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Sun

20

Jan

2008

Enjoy Every Sandwich
Sunday, 20 January 2008 12:26
by Ed Naha

Here’s a new definition of the word “irony.” While political pundits have been pompously prattling about the presidential primaries and debates, on the news sidelines 22 American troops have been killed in Iraq in 17 days, 22 American bald eagles have died from eating tainted fish guts in Alaska, we’ve committed 3,000 more troops to play catch-up in Afghanistan, Bush is considering slowing or stopping plans to bring home more troops from Iraq, and our President has declared:
“I’m sure people view me as a warmonger and I view myself as peacemaker.”
If there truly is a God in Heaven, He probably bears more than a passing resemblance to Moe Howard and is currently reaching for a lightning bolt while muttering “Why I oughtta…”

A lot of folks ask me how it’s possible to maintain a skewered sense of humor during Bush’s reign in Amerika. Actually, it’s my wife who usually asks me this. My dogs would, but they’re too busy angling for praise for crapping on cue – a trait they’ve probably picked up from Republican politicians.

Whenever the humor question comes up, I refer to one of my most beloved fallen heroes; singer-songwriter Warren Zevon. Faced with a diagnosis of three months to live, he was asked if his illness gave him any new insights. Zevon shrugged and said he didn’t think so, “Not unless I know how much you’re supposed to enjoy every sandwich.”

Now, I’ve always interpreted that statement as meaning that, in today’s Bizarro World, you have to take the time to exhale, focus on what you’re doing, who and what you love and acknowledge the positive things in your life whenever possible. If not, the cacophony from the manufactured reality surrounding us will make your head explode. Or, worse yet, turn you into Chris Matthews.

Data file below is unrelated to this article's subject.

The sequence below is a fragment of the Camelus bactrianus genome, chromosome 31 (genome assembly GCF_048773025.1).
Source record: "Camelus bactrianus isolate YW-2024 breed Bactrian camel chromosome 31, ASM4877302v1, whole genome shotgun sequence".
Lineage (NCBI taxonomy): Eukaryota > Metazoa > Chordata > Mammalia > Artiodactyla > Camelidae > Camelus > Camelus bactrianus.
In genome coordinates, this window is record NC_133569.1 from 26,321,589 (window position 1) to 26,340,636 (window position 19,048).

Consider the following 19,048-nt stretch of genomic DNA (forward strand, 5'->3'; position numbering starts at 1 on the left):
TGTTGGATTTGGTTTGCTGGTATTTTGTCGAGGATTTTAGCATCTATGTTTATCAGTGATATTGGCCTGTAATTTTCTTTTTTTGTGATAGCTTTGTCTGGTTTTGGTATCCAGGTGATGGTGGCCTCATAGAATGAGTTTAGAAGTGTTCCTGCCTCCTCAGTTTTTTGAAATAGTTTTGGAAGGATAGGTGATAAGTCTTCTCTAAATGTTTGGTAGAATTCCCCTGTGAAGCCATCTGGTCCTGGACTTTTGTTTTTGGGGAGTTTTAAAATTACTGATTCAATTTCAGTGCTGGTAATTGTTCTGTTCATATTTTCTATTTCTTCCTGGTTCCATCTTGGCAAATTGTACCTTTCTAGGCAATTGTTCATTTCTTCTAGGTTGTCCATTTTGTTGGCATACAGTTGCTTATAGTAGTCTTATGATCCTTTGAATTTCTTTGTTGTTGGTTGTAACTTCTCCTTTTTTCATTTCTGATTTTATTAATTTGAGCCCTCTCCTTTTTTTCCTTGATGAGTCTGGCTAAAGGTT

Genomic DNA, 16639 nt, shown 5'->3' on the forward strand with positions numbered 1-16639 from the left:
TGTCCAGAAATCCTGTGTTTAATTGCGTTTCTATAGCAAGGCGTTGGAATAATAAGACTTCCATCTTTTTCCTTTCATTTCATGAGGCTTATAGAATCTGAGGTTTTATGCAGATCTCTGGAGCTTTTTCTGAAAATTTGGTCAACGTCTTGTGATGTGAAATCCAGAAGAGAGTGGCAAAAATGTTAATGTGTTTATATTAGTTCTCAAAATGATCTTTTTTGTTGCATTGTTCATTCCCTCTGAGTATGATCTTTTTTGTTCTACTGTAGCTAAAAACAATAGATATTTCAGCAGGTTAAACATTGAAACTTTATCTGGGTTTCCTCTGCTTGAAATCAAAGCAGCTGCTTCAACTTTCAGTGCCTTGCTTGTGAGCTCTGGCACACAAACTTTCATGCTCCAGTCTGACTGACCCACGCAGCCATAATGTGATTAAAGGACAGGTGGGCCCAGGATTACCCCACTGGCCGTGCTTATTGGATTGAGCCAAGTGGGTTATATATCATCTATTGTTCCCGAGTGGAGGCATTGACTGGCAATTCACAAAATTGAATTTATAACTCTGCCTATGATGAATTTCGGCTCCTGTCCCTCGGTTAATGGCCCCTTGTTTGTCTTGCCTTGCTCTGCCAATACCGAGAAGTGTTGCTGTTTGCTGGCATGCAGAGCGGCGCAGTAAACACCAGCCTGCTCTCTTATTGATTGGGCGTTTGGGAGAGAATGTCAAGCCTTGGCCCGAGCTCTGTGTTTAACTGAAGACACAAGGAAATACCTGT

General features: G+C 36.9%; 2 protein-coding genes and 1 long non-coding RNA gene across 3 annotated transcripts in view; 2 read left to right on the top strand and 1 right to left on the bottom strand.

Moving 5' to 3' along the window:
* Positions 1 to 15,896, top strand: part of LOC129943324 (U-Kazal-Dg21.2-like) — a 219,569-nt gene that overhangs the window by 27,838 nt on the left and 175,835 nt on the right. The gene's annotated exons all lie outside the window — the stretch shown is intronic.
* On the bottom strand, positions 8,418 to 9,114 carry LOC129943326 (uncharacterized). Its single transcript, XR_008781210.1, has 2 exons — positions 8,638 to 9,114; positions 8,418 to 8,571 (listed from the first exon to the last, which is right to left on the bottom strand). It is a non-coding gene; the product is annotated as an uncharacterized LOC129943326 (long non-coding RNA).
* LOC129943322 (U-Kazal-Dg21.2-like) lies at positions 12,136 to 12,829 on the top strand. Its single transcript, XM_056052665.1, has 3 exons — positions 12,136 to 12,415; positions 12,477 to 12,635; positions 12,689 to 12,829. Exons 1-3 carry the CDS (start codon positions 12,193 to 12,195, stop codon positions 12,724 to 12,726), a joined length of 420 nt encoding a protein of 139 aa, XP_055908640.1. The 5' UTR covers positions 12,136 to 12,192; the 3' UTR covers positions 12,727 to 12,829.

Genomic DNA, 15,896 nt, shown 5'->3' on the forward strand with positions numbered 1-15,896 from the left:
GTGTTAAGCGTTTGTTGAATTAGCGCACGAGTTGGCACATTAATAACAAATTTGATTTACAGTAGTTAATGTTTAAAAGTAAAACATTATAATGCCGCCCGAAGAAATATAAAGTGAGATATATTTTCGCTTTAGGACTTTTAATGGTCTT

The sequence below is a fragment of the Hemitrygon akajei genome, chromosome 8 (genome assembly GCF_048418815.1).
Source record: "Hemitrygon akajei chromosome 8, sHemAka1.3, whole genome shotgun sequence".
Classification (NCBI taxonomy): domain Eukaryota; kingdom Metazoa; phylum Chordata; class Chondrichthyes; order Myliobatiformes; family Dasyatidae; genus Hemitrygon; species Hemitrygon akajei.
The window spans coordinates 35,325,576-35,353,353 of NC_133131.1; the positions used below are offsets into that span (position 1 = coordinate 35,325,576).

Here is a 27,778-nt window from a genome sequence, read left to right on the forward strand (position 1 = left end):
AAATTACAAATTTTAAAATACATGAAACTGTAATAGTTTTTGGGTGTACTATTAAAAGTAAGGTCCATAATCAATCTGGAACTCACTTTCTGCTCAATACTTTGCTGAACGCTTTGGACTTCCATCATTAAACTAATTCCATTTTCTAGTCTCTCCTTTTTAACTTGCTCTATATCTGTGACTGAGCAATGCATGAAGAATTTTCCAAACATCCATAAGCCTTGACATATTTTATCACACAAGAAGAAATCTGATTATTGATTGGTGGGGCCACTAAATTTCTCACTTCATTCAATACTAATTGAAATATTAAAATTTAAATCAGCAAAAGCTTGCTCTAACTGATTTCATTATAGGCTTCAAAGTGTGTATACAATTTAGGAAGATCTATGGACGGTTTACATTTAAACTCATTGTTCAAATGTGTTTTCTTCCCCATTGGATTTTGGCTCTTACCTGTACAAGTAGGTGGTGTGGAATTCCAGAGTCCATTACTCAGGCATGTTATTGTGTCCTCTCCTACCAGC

Anyone without a sense of humor has probably imploded already due to the MSM’s bombastic braying about the presidential primaries. It’s politics ala Paris Hilton. All sound bites, no substance.

Is Hilary a racist? Is Obama an anti-Semite? Has Edwards seen “All the Kings Men?” Is Kucinich from Ork? Has Mike Gravel agreed to guest star on “Without A Trace?”

It’s even funnier on the Republican side. Is Romney an android? Can Huckabee really raise the dead? If so, can he do something about Fred Thompson? Is Giuliani nuts? Strike that. HOW nuts is Giuliani? Is Ron Paul Walter Brennan’s love child? Why is Duncan Hunter only seen on milk cartons? (You know the Republicans are in Rod Serling territory when Huckabee seeks to soften up South Carolina voters by telling them about the time when, in college, he ate fried squirrel cooked on a corn popper, ‘cause they wuz too poor to have a proper pan. Wee doggies.)

The Media reached the zenith of its nadirs when, after the “upset” in New Hampshire, stunned pundits interviewed equally puzzled pollsters for thirty-six hours straight. This was roughly akin to Mortimer Snerd interviewing Charlie McCarthy without Edgar Bergen being around. It was also in violation of the Geneva conventions.

As I write this, I swear to Moe, several cable screaming heads are referring to the upcoming “Super Tuesday” as “Tsunami Tuesday.” What? Was “Totally Terrific Tippy-Top Tuesday” already taken?

With breathless babble bubbling all around us, we are being encouraged to think that the primary battles are the be-all and end-all of news. Nothing else is going on!

Were that only the case.